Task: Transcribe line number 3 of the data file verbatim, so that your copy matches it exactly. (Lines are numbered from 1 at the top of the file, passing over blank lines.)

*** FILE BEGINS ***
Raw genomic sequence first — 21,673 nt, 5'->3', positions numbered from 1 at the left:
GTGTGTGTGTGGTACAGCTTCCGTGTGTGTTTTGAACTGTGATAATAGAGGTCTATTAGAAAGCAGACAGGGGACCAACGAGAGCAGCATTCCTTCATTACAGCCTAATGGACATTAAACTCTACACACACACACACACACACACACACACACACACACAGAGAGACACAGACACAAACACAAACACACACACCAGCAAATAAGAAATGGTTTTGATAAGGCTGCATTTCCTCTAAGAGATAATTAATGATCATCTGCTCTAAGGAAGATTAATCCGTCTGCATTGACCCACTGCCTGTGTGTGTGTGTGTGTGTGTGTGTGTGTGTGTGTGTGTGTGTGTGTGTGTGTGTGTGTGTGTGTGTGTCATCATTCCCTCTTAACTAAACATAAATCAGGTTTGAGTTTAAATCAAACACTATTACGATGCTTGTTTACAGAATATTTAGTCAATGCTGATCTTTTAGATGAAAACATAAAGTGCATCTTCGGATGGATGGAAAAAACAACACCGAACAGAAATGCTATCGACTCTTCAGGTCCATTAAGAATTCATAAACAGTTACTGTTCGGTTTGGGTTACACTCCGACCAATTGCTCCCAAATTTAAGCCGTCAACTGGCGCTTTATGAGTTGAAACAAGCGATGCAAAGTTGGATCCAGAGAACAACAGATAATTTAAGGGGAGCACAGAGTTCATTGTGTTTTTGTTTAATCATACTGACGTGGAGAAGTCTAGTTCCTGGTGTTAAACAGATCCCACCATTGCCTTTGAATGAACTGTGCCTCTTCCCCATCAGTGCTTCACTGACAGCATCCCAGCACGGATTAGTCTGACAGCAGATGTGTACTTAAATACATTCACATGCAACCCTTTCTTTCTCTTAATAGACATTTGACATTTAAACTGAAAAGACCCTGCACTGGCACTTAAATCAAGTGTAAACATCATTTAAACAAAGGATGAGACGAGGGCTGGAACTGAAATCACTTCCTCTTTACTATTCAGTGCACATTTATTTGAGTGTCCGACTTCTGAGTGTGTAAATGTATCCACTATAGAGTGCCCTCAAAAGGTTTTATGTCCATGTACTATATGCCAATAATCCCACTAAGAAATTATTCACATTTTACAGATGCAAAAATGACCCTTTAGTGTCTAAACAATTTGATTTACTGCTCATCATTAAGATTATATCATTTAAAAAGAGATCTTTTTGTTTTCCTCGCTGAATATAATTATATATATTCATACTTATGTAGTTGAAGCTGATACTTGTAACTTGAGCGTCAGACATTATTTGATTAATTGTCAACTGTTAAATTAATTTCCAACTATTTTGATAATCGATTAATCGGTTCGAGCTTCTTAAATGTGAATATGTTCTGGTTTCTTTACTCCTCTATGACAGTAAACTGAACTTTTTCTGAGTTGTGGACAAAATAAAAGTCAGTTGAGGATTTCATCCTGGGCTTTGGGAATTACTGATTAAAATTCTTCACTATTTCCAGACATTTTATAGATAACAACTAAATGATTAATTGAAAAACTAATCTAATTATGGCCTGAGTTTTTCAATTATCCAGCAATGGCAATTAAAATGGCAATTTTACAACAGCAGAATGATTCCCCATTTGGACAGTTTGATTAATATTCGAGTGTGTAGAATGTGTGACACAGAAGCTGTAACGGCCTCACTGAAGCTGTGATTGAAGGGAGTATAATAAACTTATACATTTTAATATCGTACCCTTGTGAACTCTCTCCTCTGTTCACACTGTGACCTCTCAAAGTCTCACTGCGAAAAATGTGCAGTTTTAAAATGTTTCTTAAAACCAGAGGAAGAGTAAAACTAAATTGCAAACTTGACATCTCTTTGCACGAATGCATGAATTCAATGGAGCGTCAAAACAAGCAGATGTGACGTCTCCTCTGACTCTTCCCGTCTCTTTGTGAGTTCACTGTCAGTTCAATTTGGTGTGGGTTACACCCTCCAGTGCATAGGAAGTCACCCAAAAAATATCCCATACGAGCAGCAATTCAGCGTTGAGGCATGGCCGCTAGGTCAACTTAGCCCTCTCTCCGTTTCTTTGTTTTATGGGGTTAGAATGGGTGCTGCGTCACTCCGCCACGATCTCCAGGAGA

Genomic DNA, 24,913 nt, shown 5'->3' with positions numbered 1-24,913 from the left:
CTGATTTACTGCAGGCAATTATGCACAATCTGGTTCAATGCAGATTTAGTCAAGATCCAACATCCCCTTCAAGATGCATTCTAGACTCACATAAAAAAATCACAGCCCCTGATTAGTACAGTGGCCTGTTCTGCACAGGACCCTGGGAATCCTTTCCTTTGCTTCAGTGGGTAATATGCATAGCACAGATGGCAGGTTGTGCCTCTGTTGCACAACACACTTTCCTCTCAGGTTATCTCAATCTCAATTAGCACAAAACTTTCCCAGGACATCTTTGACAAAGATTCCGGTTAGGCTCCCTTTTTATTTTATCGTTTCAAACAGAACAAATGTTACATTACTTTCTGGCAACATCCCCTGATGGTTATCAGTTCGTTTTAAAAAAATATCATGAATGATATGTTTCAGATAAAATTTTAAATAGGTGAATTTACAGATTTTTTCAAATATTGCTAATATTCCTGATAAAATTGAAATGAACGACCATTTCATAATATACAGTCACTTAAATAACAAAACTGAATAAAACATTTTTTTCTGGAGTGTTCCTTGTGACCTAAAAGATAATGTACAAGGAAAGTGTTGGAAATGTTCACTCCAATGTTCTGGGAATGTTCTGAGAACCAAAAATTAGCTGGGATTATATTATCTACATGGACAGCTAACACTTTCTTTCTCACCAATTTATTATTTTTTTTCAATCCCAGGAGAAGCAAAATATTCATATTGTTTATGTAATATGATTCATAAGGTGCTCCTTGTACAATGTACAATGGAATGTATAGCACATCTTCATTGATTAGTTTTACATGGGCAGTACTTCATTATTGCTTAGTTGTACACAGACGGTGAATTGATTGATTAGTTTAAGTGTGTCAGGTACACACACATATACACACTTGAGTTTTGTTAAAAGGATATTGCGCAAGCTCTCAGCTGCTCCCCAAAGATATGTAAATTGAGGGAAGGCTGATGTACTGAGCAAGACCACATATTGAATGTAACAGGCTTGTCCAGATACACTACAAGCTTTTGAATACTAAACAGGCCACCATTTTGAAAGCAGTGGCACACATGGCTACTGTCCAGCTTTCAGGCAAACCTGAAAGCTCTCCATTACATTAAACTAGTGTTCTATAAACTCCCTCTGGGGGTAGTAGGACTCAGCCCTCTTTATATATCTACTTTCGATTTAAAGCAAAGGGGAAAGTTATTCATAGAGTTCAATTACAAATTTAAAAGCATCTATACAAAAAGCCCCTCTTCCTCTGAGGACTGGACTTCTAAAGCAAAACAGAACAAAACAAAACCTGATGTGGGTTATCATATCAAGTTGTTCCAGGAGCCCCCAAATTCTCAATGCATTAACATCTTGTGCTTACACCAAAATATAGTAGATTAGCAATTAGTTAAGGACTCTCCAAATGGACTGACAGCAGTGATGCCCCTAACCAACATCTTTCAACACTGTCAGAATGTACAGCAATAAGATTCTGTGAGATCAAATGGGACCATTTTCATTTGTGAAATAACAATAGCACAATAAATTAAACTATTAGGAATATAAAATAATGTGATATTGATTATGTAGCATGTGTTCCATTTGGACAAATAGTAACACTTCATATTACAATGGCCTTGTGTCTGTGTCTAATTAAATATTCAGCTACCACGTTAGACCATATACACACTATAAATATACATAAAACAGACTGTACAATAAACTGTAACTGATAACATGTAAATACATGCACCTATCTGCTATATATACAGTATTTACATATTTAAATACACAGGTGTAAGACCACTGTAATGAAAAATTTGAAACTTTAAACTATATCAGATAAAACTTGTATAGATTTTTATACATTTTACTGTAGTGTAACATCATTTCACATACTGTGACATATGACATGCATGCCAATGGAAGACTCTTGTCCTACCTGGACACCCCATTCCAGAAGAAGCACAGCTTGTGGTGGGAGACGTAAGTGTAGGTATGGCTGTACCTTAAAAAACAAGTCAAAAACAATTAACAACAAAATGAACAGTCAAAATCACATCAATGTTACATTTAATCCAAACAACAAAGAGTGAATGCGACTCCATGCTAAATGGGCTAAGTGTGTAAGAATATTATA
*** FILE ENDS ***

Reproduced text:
Genomic DNA, 24,913 nt, shown 5'->3' with positions numbered 1-24,913 from the left: